Table 1 lists experimental data showing a relation between current-phase at the starting and a pressure difference allowable for the starting. The experiment reveals that the pressure difference allowing the start reaches the maximum at current-phase β=20 degrees. At β=10 degrees and β=30 degrees, the pressure difference reaches the same value allowing the start. Those results are in accordance with the characteristics shown in FIG. 13.

TABLE 1
experimental data showing relations
between current-phase and pressure difference allowing the start
Pressure difference
allowing the start (just
Phase-current before the compressor
at the start is turned off) Remarks
 0 degree 1.5 MPa
 5 degrees 1.7 MPa
10 degrees 2.0 MPa
15 degrees 2.2 MPa
20 degrees 2.3 MPa Phase set at the
start
30 degrees 2.0 MPa
Note:
Compressor's exhaust capacity: 20 cc, Refrigerant: HFC134a
Motor: dc brush-less motor with concentrated winding

FIG. 14 shows relations between phase-difference β (current-phase) and the torque directly after the start. Directly after the start, the current lowers to approx. 15 A, so that magnet torque and reluctance torque also lower. Since the reluctance torque in particular is proportionate to the current squared, it lowers so much that the maximum point of the total torque shifts to the left. In the instance shown here, the maximum point shifts to the point of β=17 degrees.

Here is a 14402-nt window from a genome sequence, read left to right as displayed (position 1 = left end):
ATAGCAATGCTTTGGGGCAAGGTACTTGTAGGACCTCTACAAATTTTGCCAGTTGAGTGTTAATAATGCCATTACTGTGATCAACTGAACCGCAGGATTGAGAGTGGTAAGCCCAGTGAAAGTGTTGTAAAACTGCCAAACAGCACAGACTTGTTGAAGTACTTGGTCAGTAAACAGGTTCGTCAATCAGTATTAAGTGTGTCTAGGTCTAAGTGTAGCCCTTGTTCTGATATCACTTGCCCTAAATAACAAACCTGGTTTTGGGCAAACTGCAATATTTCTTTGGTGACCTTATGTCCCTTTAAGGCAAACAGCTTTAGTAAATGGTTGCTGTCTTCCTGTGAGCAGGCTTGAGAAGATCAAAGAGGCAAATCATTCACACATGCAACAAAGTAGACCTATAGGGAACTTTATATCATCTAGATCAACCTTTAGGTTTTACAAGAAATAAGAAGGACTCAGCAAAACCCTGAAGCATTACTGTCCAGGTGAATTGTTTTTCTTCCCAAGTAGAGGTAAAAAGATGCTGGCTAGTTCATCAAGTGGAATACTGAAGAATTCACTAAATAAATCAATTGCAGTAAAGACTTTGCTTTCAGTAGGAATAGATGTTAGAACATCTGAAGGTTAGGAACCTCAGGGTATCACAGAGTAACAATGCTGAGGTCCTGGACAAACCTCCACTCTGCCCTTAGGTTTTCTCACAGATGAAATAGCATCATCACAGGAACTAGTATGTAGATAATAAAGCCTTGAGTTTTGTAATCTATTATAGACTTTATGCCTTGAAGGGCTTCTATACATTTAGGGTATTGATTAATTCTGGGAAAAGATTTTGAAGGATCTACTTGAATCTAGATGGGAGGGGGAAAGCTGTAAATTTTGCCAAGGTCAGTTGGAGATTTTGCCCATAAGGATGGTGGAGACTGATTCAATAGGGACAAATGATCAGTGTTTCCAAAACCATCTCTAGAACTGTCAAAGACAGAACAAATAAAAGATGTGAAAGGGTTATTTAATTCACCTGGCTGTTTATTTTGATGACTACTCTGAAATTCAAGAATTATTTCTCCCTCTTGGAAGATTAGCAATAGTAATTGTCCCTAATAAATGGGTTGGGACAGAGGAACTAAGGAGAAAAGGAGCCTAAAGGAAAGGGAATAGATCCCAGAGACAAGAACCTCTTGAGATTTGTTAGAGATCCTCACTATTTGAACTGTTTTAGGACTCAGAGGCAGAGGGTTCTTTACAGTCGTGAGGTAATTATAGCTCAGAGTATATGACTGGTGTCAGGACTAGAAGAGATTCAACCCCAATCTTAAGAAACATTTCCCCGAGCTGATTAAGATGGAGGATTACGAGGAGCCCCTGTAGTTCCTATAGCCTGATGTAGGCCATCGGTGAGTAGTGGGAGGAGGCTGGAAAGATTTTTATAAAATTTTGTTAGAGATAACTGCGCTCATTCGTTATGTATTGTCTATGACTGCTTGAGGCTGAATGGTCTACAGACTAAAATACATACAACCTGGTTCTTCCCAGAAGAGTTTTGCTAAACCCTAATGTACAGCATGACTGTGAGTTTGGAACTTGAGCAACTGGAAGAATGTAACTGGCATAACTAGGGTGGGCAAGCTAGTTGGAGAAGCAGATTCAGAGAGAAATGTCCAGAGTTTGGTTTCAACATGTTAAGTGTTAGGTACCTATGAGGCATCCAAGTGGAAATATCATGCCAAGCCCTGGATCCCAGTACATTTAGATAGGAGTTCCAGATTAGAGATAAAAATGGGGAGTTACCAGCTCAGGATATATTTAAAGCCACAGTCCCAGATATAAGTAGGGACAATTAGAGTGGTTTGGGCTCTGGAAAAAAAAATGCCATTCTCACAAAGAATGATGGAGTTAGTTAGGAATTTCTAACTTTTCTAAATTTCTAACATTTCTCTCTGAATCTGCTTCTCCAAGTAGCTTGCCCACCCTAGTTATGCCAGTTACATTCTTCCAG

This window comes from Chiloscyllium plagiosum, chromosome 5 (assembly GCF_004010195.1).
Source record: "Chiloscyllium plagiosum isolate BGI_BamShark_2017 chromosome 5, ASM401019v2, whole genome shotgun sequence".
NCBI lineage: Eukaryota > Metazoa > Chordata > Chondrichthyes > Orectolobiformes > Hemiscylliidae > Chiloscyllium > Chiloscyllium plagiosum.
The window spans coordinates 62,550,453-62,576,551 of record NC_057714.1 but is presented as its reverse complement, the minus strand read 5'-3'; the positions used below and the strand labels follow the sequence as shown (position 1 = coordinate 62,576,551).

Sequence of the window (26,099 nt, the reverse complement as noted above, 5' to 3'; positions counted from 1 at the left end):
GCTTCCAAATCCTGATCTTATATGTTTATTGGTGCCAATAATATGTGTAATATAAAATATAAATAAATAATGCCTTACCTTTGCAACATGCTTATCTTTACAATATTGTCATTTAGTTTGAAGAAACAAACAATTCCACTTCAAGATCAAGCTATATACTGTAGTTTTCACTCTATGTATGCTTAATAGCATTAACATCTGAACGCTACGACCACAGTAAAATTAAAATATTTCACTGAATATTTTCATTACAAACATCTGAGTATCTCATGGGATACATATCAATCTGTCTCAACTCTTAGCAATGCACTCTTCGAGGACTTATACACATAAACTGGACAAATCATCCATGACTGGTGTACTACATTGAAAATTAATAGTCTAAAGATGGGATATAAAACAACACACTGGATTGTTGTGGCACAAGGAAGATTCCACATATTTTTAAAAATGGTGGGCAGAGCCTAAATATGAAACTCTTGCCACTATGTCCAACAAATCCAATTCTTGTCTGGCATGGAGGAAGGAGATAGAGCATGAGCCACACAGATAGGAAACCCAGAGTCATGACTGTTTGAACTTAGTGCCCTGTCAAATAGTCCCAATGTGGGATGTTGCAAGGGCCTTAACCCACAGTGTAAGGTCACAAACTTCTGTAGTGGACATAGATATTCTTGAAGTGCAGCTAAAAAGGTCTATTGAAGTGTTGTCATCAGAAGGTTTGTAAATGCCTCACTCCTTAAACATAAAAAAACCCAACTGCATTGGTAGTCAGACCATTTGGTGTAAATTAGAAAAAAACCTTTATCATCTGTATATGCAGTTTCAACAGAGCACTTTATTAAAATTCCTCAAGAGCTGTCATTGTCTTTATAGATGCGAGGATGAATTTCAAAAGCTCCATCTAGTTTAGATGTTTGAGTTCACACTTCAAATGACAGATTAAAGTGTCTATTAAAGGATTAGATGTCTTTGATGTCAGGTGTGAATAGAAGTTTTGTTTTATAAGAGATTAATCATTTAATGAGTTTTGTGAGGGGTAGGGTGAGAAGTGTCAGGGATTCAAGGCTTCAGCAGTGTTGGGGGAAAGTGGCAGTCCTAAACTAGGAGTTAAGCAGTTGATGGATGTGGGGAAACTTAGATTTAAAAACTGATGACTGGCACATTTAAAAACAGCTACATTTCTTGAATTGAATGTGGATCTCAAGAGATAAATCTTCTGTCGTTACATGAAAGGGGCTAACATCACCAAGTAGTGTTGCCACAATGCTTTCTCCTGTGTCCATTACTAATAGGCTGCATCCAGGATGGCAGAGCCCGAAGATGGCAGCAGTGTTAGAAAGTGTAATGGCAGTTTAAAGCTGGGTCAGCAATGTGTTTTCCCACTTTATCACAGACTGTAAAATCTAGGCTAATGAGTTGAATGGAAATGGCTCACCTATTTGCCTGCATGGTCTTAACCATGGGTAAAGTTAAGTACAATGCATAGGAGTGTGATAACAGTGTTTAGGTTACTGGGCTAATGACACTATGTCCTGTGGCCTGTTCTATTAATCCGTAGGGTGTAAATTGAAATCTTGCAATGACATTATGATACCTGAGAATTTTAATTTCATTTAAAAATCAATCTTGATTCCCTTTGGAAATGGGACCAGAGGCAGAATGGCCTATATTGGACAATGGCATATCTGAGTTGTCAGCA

As a result, it can be considered that the switching of the inverter is controlled to be at β=17 degrees directly after the start; however, this control simply results in lowering the torque because of the following reasons, and as a result, rotor 5 delays in rotation, and eventually, rotor 5 stops rotating.

The reason is this: in general, directly after the start, the rpm does not reach a high enough level yet, so that the motor is still in an unstable rotating status. The refrigerating cycle has also restarted from the state in which a large pressure difference between the high-pressure side and the low-pressure side remained. Thus, the condenser's fan has restarted and the condensing operation still remains in an unstable status. In such a condition, when the switching of inverter 20 is controlled such that β=17 degrees is achieved immediately after the start, a delay in rotating of rotor 5 due to torque fluctuation (causing larger current-phase β) will lower the torque.

Therefore, immediately after the start, the switching of the inverter is preferably controlled such that the compressor can be operated steadily. For this purpose, in this embodiment, the switching of inverter 20 is controlled at the current-phase enough away to the left from the maximum point of the total torque. To be more specific, a small enough current-phase such as β=5 degrees is used as shown in FIG. 14, so that a delay in rotating of rotor 5 due to torque fluctuation (causing a larger current-phase β) will increase the torque, and the delay of rotor 5 can be cancelled. If rotor 5 is ahead of current (corresponding to a smaller current-phase β), the torque decreases and the advancement of rotor 5 can be cancelled. As a result, the motor is controlled to rotate steadily, in particular, immediately after the start, so that the compressor can start in a stable manner. This control mode is referred to as a steady low-speed mode.